Canadian collective The Hidden Cameras is led by the singer, guitar player and songwriter Joel Gibb and a routing line-up of musicians. Their sound's always been defined as "gay-church-folk music" and compared to some openly gay artists such as Rufus Wainwright, Antony Hegarty and Stephin Merrit, The Magnetic Fields's frontman, who tend to deal with homosexual topics in their lyrics. Indeed, Gibb uses his sexuality as a defiant identity behind risqué songs 'bout taboo sex acts and explicit references to masturbation and anal douching as analogies for immaturity and body obsession, for instance. Despite this marked sexual nature, the band's tracks are not sordid, but contain a provocative sense of humor.
Thus, the albums are pretty advance and innovative, considering that all these songs have organ and guitar arrangements straight out of church and that most indie rockers would rather gaze at their shoes than ever discuss sex, least of all gay sex. In their concerts one can see a zombie chorus, ninja-masked go-go boys doing interpretive stripping, video projections and energetic dancers handing out lollipops to the audience. But Gibb insists his subject matter isn't meant to provoke or titillate. In the past, the band used to perform in porn theaters, art galleries, and abandoned churches (I know, there's a thorny relationship between homosexuality and religion...). Their fifth studio album, Origin: Orphan, was launched September last year, and since then they've moved to a darker psychadelic sound. However, they still manage to bring out their old gay-church-folk flavor from time to time.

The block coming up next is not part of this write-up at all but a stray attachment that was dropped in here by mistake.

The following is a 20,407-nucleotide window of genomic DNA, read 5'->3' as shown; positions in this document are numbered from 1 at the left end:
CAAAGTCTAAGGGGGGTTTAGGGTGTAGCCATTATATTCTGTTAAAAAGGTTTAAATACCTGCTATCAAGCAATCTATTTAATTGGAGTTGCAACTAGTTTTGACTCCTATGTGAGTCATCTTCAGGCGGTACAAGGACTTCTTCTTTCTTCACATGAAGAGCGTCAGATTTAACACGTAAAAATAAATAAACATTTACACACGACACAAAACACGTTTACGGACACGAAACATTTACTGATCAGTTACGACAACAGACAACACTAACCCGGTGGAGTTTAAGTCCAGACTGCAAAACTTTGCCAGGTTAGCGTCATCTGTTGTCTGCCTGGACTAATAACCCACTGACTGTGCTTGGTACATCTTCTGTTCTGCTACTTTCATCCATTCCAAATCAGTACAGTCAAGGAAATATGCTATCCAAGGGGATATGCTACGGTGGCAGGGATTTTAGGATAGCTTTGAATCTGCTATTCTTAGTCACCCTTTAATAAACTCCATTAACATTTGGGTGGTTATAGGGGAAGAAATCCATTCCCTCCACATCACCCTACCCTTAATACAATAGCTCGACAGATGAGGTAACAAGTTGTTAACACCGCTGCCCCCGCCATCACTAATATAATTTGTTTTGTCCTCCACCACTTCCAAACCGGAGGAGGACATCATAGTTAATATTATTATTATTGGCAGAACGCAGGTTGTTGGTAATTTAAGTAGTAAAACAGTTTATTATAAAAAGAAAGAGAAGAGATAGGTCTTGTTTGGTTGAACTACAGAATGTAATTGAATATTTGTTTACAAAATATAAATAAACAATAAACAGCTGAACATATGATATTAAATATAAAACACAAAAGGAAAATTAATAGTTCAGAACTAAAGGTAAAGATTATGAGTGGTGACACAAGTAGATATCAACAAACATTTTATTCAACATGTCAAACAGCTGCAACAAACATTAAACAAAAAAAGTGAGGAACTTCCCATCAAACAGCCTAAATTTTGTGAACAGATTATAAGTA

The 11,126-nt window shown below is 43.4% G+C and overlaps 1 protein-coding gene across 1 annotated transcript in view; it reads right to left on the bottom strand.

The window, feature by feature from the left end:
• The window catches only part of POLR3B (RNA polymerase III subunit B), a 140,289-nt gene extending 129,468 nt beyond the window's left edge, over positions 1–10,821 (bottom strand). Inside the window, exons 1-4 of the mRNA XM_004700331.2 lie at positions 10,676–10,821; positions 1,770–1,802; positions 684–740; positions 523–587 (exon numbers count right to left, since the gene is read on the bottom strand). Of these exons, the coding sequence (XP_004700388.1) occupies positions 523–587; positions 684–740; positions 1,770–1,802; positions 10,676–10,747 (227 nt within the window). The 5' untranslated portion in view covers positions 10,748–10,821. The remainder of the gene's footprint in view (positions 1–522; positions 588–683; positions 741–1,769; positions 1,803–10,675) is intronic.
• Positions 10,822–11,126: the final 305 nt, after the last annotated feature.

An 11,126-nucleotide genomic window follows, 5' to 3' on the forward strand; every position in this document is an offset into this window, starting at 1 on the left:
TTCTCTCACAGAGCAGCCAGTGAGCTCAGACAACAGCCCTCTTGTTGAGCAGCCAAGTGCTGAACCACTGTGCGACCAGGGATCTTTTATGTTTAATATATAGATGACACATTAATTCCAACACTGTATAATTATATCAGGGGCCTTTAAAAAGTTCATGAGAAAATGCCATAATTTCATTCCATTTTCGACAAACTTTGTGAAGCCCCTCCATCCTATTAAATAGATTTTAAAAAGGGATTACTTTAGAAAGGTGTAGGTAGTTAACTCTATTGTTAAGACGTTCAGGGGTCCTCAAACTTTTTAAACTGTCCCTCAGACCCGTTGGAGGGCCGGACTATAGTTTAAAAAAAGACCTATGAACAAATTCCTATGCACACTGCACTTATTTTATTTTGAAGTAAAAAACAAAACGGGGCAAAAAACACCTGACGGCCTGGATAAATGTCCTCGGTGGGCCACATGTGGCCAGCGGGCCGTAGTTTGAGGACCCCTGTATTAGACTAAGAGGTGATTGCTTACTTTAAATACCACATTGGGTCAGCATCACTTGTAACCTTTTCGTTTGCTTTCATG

What is revolutionary, though, is Gibb's overall approach to making music. He first began creating The Hidden Cameras' songs without any formal training on a four-track that he learned to use in twenty minutes. Since then, he's written, scored, and produced every song, designed their CD covers, directed their videos, chosen venues, promoted shows, and designed staging. This is what's really called an indie band!
Now check out some of the controversial videos from the outfit:
Do I Belong?
This one doesn't need any explanations, does it?
Death Of a Tune